Former prime minister Tony Abbott wants the government to pull out of the Paris climate agreement, saying it would be the best way to keep energy prices down and save the Liberals from "a political legacy that could haunt us".
The vocal critic of the Turnbull government’s National Energy Guarantee made the call during a speech in Melbourne on Tuesday night.
Mr Abbott, who committed to emissions reductions of 26-28 per cent by 2030 when he was prime minister, pointed to President Donald Trump’s decision to pull the US out of the Paris agreement last year.
“When the world’s leading country withdraws it can hardly be business as usual,” he told the Australian Environment Foundation in the speech which was posted on his website.
“Our 2015 target, after all, was set on the basis that the agreement would be ‘applicable to all … parties’. Absent America, my government would not have signed up to the Paris treaty, certainly not with the current target.”
Mr Abbott said his government never put emissions reduction ahead of the families budgets or well being of business.
However, he could understand why his successor sought to “crack the so-called trilemma of keeping the lights on, getting power prices down and reducing emissions in line with our Paris targets”.
“It’s just that there’s no plausible evidence all three can be done at the same time,” he said.
“Withdrawing from the Paris agreement that is driving the National Energy Guarantee would be the best way to keep prices down and employment up, and to save our party from a political legacy that could haunt us for the next decade at least,” he added.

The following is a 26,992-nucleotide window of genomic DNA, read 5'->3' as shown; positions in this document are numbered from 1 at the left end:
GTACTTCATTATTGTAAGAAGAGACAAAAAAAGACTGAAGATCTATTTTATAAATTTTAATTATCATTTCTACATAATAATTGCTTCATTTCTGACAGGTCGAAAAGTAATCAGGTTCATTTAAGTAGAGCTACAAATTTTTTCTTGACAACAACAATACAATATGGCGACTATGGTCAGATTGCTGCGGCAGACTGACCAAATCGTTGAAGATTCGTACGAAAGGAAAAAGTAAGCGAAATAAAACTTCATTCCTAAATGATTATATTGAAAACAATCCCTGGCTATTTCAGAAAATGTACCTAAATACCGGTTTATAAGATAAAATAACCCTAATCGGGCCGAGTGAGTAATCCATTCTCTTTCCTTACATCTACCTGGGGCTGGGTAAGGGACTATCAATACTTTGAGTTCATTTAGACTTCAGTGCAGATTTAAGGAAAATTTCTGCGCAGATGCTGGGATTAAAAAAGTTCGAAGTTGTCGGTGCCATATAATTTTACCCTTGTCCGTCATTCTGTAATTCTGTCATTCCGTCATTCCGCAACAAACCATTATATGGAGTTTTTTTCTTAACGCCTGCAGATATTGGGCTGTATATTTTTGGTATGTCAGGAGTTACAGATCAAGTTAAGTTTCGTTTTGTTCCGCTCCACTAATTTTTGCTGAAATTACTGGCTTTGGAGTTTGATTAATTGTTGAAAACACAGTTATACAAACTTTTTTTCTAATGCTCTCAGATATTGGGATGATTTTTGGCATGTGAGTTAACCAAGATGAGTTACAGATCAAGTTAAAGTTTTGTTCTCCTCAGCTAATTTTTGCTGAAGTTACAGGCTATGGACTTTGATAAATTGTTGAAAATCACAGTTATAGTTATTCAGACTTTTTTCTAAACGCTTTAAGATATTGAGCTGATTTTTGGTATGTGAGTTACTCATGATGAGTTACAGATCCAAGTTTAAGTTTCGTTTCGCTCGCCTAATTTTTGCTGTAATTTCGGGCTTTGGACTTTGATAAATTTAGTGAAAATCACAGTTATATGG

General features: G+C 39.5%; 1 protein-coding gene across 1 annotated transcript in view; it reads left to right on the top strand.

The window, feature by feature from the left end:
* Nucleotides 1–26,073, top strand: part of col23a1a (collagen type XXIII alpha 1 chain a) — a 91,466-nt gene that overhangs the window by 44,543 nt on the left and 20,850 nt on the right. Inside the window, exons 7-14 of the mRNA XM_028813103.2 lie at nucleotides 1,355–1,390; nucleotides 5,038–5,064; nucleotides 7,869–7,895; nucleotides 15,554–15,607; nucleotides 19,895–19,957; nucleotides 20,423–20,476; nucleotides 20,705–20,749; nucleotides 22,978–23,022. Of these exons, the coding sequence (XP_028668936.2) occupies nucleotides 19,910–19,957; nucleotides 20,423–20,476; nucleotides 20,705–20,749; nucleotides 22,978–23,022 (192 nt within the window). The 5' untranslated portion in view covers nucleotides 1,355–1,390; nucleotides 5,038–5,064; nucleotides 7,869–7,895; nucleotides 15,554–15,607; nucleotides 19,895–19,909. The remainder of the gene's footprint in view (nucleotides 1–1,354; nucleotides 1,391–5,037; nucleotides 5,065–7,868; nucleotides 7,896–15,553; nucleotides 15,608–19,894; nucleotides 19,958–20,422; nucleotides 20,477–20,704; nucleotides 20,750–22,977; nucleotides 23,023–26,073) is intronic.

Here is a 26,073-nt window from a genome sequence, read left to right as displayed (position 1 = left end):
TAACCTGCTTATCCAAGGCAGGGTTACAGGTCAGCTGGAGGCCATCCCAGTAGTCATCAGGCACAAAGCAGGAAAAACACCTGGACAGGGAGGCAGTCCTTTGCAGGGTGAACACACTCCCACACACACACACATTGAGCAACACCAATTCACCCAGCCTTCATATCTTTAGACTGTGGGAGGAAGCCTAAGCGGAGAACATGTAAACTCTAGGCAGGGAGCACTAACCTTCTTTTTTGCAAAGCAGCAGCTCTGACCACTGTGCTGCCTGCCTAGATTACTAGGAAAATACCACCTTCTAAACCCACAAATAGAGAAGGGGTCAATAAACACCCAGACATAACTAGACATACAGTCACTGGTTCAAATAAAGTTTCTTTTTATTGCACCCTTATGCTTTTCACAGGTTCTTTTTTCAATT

“As long as we remain in the Paris agreement – which is about reducing emissions, not building prosperity – all policy touching on emissions will be about their reduction, not our well-being.”
Prime Minister Malcolm Turnbull on Tuesday defended his government’s energy policy, crediting it with driving down wholesale electricity prices.
“It is time for energy policy to get out of the realm of politics and ideology and be guided by engineering and economics, and that is what my government is doing,” he said.
Mr Abbott is among a small group of coalition MPs who have spoken out against the NEG, which is backed by a majority of government MPs.
The Australian Environment Foundation describes its membership as “practical environmentalists” speaking up for Australians who “little or no say in the environmental policies being put to governments”.